Magazine article Economic Trends

Emergency Unemployment Compensation and Long-Term Unemployment

Magazine article Economic Trends

Emergency Unemployment Compensation and Long-Term Unemployment

Article excerpt


The recent recession was the longest on record since the Depression. As it wore on, more and more workers entered the ranks of long-term unemployed. To minimize the impact of these unemployment conditions on household incomes, the federal government implemented an unemployment insurance benefit called the Extended Unemployment Compensation (EUC) program. The program allows unemployed workers to collect unemployment insurance benefits longer than they normally would be able to. In this article, we provide some context for interpreting the program's effect on the unemployment rate.

The EUC program was implemented in tiers. In June 2008 (7 months after the recession started), Congress legislated the first tier: unemployed workers could receive an additional 13 weeks of benefits. Five months later, that period was extended an additional 7 weeks and henceforth referred to as Tier 1. Tier 2 was introduced at the same time and gave an additional 13 weeks of benefits to those in states with unemployment rates above 6 percent. A year after it was enacted, Tier 2 extended benefits by 1 week and made the extension unconditional on state unemployment rates.

As the economy continued to stagnate, more tiers were introduced. In November 2009, the Tier 3 extension went into effect, adding 13 weeks of benefits in states with unemployment rates above 6 percent, and Tier 4 gave an additional 6 weeks of benefits in states with unemployment rates above 8.5 percent. All of the tiers together amount to a potential maximum additional benefit duration of 53 weeks. Adding that to the what the states provide--the traditional 26 weeks of benefits and 20 additional weeks of extended benefits--amounts to potentially being able to receive unemployment insurance benefits for 99 weeks (just about 2 years).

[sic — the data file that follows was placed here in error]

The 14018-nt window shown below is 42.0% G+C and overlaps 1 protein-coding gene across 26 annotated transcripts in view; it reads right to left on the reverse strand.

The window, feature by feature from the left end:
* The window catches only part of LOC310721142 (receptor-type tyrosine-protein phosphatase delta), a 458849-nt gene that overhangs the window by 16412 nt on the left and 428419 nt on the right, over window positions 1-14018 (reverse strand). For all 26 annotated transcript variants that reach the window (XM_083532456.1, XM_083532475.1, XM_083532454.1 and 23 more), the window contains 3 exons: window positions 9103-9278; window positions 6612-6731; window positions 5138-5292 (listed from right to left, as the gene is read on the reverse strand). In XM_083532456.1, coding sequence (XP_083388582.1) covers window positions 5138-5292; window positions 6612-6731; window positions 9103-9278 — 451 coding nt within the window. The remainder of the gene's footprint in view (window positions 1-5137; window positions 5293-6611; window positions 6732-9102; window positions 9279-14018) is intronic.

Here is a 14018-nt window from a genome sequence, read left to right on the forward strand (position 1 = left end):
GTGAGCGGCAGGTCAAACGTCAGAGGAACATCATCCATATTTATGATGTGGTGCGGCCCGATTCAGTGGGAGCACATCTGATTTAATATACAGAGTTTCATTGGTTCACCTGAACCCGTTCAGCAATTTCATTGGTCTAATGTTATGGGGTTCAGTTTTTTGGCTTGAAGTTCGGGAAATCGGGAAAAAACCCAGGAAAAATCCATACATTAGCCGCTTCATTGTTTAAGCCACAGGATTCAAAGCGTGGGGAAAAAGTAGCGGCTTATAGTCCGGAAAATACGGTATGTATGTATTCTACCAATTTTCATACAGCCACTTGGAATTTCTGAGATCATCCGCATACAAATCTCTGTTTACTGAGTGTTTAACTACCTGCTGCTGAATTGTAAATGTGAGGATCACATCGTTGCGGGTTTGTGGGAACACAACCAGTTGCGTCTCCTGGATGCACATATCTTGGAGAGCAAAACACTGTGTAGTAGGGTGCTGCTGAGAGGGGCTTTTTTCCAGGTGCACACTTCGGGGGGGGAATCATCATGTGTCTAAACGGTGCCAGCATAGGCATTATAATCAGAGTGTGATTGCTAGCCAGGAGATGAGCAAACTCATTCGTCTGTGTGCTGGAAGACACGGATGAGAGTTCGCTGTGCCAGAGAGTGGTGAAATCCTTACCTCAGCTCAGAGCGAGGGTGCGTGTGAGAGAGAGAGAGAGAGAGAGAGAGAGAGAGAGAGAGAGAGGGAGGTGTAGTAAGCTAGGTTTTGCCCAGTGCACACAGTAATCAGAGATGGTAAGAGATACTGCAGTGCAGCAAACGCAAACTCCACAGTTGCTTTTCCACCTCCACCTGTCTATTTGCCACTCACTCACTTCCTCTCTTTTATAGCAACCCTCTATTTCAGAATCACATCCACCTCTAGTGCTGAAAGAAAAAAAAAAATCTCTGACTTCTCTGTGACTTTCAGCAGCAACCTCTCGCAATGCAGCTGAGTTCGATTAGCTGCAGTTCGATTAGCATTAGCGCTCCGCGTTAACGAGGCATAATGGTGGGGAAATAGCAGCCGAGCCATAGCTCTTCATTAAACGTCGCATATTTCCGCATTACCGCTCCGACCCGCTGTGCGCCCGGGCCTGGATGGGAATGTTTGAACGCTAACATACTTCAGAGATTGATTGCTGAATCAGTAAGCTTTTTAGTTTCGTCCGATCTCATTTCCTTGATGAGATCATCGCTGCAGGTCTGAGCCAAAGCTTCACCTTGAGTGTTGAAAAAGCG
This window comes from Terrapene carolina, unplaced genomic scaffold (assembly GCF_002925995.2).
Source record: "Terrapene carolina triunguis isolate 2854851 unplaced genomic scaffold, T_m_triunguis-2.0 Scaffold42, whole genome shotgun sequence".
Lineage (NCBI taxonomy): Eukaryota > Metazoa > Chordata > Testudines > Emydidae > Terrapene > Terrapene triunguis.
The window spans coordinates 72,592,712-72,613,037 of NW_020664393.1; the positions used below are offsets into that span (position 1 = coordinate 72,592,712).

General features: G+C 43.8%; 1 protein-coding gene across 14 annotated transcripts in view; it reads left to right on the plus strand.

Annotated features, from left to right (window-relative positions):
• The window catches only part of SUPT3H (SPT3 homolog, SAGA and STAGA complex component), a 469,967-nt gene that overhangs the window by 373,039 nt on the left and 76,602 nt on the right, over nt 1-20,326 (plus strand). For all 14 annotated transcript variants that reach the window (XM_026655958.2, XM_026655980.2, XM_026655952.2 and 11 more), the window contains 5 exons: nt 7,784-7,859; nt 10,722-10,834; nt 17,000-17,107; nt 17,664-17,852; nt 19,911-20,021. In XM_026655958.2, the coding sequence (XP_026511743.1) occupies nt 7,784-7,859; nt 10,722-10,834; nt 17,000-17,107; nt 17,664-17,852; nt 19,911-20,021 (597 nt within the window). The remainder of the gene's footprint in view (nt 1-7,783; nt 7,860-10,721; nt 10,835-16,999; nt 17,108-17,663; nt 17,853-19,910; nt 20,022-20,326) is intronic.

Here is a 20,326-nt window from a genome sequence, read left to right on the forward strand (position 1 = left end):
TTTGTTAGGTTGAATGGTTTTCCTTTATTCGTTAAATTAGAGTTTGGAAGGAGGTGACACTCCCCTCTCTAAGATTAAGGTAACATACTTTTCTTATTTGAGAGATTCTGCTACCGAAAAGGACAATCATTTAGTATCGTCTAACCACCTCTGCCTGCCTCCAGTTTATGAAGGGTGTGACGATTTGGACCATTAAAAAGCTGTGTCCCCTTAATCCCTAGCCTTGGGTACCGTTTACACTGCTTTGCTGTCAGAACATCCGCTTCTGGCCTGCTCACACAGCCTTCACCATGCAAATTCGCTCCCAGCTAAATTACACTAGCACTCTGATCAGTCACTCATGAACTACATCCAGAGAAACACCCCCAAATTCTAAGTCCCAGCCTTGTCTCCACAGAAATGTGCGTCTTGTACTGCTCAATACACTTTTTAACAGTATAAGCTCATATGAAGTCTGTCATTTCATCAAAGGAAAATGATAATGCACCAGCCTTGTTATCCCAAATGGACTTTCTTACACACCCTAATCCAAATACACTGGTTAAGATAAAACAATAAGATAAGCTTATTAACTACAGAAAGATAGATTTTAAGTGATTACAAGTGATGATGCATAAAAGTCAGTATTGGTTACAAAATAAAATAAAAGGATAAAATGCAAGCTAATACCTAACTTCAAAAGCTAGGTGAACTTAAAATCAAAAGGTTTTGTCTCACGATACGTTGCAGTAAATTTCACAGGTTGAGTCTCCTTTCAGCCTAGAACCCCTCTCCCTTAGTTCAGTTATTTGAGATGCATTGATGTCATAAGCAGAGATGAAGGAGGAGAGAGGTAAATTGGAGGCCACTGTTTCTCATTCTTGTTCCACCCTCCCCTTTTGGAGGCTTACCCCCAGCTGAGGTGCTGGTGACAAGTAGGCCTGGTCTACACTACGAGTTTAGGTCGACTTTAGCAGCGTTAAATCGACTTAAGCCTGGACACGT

Initially, EUC benefits were available to anyone who had exhausted his or her regular benefits before March 28, 2009. However, as the recession wore on this date was continually moved later and later and is currently January 3, 2012.

Unemployment insurance is intended in general to provide some additional income during extended periods of unemployment, but it also creates incentives that can lead to effects that would otherwise not occur. One possible incentive might be that unemployment insurance encourages people to stay in the labor force who would otherwise drop out, since receiving benefits is conditional on searching for work. Or unemployment insurance might incentivize people to reject employment offers by raising their reservation wage, the wage above which they will accept a job.

We can check the data to see if either of these effects is occurring as a result of EUC. Consider first whether EUC incentivizes unemployed workers to stay in the labor force when they would otherwise drop out. As their EUC benefits expire, unemployed workers can choose to leave the labor force or to stay in. If they leave, the number of long-term unemployed workers will decrease (all else equal), since, by definition, a worker receiving EUC is counted among the long-term unemployed. If they stay, they continue to seek work but receive no further unemployment benefits.

If EUC creates this incentive, we ought to observe evidence of workers exiting the labor force as their benefits expire. Over the past two years, however, though we have seen a noticeable decline in the number of those receiving EUC and extended state benefits, the number of long-term unemployed workers has been stuck around 6 million and shows little sign of downward momentum. …

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